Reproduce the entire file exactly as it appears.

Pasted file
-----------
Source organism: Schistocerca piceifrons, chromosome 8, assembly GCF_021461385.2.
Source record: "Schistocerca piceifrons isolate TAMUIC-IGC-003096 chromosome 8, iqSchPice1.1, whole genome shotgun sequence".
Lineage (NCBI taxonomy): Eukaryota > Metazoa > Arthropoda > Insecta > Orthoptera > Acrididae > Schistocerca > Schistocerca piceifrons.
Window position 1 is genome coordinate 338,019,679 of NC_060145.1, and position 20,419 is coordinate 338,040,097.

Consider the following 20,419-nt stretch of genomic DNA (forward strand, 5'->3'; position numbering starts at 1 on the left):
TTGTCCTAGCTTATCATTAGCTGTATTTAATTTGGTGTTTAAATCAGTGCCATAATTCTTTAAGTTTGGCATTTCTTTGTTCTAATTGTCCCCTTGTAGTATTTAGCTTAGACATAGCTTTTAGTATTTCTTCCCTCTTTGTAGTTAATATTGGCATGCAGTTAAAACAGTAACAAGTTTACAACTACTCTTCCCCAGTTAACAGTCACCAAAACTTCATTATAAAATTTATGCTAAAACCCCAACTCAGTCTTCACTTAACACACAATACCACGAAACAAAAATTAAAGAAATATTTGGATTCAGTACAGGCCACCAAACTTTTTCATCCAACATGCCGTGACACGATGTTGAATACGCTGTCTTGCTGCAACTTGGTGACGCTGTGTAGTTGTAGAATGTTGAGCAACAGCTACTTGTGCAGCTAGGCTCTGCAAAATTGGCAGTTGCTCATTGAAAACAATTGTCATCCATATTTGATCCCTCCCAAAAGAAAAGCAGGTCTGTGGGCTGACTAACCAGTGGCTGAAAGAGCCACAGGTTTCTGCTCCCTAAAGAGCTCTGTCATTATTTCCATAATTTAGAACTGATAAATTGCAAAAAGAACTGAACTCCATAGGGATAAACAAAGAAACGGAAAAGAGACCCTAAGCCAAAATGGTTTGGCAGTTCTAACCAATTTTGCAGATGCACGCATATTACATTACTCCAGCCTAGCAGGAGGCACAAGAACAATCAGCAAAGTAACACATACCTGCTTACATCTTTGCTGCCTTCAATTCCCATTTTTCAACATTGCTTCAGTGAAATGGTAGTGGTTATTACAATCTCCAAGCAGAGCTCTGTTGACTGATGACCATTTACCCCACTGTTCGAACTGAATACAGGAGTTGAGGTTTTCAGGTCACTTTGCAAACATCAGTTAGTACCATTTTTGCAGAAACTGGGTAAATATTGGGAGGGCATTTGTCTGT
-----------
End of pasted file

Source organism: Schistocerca piceifrons, chromosome 8, assembly GCF_021461385.2.
Source record: "Schistocerca piceifrons isolate TAMUIC-IGC-003096 chromosome 8, iqSchPice1.1, whole genome shotgun sequence".
Lineage (NCBI taxonomy): Eukaryota > Metazoa > Arthropoda > Insecta > Orthoptera > Acrididae > Schistocerca > Schistocerca piceifrons.
Window position 1 is genome coordinate 338,019,679 of NC_060145.1, and position 20,419 is coordinate 338,040,097.

Consider the following 20,419-nt stretch of genomic DNA (forward strand, 5'->3'; position numbering starts at 1 on the left):
TTGTCCTAGCTTATCATTAGCTGTATTTAATTTGGTGTTTAAATCAGTGCCATAATTCTTTAAGTTTGGCATTTCTTTGTTCTAATTGTCCCCTTGTAGTATTTAGCTTAGACATAGCTTTTAGTATTTCTTCCCTCTTTGTAGTTAATATTGGCATGCAGTTAAAACAGTAACAAGTTTACAACTACTCTTCCCCAGTTAACAGTCACCAAAACTTCATTATAAAATTTATGCTAAAACCCCAACTCAGTCTTCACTTAACACACAATACCACGAAACAAAAATTAAAGAAATATTTGGATTCAGTACAGGCCACCAAACTTTTTCATCCAACATGCCGTGACACGATGTTGAATACGCTGTCTTGCTGCAACTTGGTGACGCTGTGTAGTTGTAGAATGTTGAGCAACAGCTACTTGTGCAGCTAGGCTCTGCAAAATTGGCAGTTGCTCATTGAAAACAATTGTCATCCATATTTGATCCCTCCCAAAAGAAAAGCAGGTCTGTGGGCTGACTAACCAGTGGCTGAAAGAGCCACAGGTTTCTGCTCCCTAAAGAGCTCTGTCATTATTTCCATAATTTAGAACTGATAAATTGCAAAAAGAACTGAACTCCATAGGGATAAACAAAGAAACGGAAAAGAGACCCTAAGCCAAAATGGTTTGGCAGTTCTAACCAATTTTGCAGATGCACGCATATTACATTACTCCAGCCTAGCAGGAGGCACAAGAACAATCAGCAAAGTAACACATACCTGCTTACATCTTTGCTGCCTTCAATTCCCATTTTTCAACATTGCTTCAGTGAAATGGTAGTGGTTATTACAATCTCCAAGCAGAGCTCTGTTGACTGATGACCATTTACCCCACTGTTCGAACTGAATACAGGAGTTGAGGTTTTCAGGTCACTTTGCAAACATCAGTTAGTACCATTTTTGCAGAAACTGGGTAAATATTGGGAGGGCATTTGTCTGT